Post-secondary institutions should keep, emphasize and possibly expand their breadth requirements;
Organizations and governments working with or in AI and ML should engage someone with the experience and language to educate the involved parties and help translate principles into practice; and
Build conceptual tools that connect philosophy to reality, are widely applicable and can be deployed in the design room.
The government should do a full review of all policies affecting AI and its applications to ensure they are useful and relevant, and that the ethical questions reflect the realities of the AI design room.
Moving From Place to Purpose: Science Centres, Social Impact, and UN SDGs
Organized by: Marianne Mader, Canadian Association of Science Centres
Speakers: Eleanor Haine-Bennett, Program Officer for Natural Sciences, Canadian Commission for UNESCO; Tanya Woods, CEO & Chief Impact Officer, Kind Village Inc.; Tracy Calogheros, CEO, Exploration Place Museum + Science Centre
Moderator: Marianne Mader, Canadian Association of Science Centres
Distrust of government, media and industry is an impediment to the good public conversation that is necessary for decent public governance.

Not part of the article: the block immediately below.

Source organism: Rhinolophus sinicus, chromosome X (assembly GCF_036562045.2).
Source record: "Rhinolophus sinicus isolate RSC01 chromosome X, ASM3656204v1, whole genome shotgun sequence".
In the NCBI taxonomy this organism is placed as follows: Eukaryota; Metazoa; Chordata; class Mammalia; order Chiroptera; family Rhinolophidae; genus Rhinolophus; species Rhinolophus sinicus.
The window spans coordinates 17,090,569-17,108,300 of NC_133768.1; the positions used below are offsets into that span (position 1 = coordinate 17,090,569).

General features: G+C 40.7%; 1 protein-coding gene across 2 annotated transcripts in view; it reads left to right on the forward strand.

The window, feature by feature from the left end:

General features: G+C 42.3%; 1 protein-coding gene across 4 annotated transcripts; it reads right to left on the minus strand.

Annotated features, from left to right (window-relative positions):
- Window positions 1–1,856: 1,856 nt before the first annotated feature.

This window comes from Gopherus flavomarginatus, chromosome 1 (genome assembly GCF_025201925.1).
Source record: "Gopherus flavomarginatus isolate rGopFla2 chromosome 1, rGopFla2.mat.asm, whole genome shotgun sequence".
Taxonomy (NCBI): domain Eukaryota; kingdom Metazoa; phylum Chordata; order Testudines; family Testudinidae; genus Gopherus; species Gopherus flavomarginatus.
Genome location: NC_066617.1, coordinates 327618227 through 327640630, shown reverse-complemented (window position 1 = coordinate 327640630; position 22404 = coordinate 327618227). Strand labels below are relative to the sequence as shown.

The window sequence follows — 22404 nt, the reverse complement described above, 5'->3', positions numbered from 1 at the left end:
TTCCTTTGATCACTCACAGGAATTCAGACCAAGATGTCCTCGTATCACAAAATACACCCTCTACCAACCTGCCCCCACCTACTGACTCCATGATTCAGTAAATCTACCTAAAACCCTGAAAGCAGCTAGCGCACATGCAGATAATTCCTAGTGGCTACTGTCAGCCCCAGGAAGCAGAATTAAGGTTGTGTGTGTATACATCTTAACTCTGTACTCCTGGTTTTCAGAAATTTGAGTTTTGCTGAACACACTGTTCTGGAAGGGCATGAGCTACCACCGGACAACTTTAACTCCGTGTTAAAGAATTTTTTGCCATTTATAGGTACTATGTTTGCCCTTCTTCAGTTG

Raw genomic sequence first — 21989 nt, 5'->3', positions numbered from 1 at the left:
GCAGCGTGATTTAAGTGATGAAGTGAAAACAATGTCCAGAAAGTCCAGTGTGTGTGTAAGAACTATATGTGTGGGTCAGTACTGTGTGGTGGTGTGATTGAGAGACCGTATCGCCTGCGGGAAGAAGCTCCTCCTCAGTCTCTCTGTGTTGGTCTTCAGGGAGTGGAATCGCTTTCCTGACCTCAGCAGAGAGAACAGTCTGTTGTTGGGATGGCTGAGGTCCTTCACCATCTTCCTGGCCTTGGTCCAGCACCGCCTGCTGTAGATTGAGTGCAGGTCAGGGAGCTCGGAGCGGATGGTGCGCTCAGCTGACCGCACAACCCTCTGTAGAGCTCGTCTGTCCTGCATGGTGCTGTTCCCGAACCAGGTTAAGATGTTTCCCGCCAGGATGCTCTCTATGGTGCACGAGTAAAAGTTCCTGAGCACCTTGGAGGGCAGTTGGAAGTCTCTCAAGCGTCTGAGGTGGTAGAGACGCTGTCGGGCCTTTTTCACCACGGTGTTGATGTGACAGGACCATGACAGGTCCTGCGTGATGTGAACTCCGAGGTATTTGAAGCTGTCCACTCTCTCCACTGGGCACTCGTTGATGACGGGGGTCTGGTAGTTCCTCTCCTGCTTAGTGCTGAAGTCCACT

With high levels of attendance and representation in communities across Canada, museum and science centres are well poised to share their knowledge with the Canadian public.
Science centres and museums are constantly cited as the top trusted institutions for Canadians and Americans.
The Canadian Association of Science Centres (CASC) is the fastest way to roll out programs to reach Canadians.
Partnerships are crucial to attaining the UN’s Sustainable Development Goals (SDG) by 2030. Organizations can’t do it alone.
Young people today will be tasked with achieving sustainable development in the long term and they need to be equipped with the appropriate skills to do that.
There are many forms of capital – not just monetary – that organizations can use to leave a SDG legacy.
Properly resource Canada’s science centres and museums and recognize the high levels of trust Canadians hold in them. The CASC should be relied upon by government, media and industry to quickly and effectively disseminate research and policies being developed for Canadians.
Organizations looking to initiate public engagement on the SDGs should evaluate their activities to determine where gaps and opportunities exist. They should make it a point to keep stakeholders updated as to how they are progressing.
Because it takes time to develop relationships, organizations should collaborate with partners they know and trust when working toward engaging the public on SDGs.
When choosing an area to bring to public attention, it is important to focus on what you care a lot about, to think carefully about who will be on your team, and what you need to do to scale it over time.
Organizations must be resourceful and not accept the status quo.
Making Science Communication Happen — Moving from Good Intentions to Getting the Job Done